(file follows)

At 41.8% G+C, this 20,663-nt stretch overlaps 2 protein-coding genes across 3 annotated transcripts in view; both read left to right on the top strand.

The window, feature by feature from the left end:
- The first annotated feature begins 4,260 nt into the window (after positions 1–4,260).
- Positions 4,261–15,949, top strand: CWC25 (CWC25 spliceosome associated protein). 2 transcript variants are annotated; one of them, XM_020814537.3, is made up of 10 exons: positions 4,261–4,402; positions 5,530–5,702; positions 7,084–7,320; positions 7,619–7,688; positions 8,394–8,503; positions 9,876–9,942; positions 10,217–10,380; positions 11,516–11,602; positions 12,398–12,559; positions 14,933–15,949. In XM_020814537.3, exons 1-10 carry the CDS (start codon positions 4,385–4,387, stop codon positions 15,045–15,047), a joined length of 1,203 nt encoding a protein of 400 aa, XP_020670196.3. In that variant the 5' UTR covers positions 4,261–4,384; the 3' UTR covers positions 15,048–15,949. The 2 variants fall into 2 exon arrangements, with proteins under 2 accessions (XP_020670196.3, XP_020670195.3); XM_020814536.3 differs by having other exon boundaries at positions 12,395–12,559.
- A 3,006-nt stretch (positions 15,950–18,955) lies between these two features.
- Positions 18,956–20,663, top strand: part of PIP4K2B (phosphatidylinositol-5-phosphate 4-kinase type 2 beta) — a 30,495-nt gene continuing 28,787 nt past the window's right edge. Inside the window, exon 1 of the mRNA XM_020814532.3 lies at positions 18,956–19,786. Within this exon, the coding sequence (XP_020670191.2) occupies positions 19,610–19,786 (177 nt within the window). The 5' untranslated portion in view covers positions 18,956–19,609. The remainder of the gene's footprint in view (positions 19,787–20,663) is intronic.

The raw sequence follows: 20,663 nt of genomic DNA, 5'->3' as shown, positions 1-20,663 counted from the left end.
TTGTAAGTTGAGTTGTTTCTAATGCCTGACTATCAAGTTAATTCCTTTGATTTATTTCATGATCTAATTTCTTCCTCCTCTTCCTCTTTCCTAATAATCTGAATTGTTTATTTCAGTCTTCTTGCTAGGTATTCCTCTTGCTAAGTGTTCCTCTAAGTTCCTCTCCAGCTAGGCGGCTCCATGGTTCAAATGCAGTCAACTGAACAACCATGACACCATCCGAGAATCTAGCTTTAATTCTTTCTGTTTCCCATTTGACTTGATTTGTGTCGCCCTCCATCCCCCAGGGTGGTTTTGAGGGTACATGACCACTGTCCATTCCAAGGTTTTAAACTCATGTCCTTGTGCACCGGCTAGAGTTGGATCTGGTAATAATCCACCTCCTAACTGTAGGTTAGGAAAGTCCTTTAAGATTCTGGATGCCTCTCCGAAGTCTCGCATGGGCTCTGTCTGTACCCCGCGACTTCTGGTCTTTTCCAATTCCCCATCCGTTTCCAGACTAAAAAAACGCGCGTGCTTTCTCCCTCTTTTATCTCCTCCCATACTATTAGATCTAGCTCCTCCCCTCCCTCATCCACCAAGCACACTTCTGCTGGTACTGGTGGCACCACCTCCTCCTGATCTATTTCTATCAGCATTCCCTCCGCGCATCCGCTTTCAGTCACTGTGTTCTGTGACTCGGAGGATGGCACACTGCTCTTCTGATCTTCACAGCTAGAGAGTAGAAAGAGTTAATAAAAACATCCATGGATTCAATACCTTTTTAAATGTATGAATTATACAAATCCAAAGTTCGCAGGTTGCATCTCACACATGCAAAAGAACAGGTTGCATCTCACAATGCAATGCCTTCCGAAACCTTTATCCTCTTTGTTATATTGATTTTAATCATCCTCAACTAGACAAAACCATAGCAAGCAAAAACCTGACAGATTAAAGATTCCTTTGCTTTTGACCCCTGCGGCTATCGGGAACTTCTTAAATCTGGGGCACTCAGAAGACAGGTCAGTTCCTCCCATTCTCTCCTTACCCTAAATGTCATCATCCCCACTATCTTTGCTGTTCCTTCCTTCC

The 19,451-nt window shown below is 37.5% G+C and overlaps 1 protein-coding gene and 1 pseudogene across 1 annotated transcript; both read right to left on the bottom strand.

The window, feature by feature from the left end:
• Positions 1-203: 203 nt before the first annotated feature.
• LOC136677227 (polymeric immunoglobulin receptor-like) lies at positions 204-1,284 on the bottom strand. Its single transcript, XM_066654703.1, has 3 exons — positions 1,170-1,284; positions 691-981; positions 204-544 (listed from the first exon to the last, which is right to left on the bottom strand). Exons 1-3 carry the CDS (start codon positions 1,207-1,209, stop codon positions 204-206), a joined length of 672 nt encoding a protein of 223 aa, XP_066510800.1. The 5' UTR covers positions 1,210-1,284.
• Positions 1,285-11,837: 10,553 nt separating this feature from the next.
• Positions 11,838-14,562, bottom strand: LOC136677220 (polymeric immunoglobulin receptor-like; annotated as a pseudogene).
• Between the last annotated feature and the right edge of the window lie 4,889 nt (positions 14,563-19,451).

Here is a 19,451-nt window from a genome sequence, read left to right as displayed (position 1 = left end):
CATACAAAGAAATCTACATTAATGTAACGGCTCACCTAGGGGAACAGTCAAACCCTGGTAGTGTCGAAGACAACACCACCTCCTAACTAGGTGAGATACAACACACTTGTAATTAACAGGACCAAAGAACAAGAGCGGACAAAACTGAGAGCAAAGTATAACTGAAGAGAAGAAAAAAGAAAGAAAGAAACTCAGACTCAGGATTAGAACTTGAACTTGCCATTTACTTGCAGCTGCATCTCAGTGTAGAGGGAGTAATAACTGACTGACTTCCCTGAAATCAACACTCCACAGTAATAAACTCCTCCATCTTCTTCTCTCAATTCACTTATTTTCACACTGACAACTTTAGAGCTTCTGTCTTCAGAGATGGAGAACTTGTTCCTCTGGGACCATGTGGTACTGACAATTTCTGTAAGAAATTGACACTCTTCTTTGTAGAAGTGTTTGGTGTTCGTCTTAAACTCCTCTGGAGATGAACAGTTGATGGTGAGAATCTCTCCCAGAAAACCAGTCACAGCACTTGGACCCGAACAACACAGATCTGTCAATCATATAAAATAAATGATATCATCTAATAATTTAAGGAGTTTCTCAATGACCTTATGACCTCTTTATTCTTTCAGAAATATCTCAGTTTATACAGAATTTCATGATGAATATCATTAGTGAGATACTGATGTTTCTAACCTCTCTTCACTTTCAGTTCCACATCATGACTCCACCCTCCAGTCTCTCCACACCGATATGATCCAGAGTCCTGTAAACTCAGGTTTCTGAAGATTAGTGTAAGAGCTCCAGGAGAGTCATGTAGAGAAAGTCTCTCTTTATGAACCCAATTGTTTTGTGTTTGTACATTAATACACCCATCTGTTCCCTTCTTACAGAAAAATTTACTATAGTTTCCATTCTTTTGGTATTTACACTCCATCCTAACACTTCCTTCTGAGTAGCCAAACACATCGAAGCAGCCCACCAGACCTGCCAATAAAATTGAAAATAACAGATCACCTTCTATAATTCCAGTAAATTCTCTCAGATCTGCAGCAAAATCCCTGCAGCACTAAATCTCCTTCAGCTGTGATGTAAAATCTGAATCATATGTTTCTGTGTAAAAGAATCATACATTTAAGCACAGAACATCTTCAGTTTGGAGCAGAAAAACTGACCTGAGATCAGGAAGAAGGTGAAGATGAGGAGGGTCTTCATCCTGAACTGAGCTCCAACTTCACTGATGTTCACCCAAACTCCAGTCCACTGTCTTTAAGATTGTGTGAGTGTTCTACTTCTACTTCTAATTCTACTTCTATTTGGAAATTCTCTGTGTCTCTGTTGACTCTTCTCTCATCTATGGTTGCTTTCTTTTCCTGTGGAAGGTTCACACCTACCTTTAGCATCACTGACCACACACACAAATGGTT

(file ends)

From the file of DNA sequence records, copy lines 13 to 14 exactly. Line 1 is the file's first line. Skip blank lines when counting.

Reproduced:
• Positions 1,285-11,837: 10,553 nt separating this feature from the next.
• Positions 11,838-14,562, bottom strand: LOC136677220 (polymeric immunoglobulin receptor-like; annotated as a pseudogene).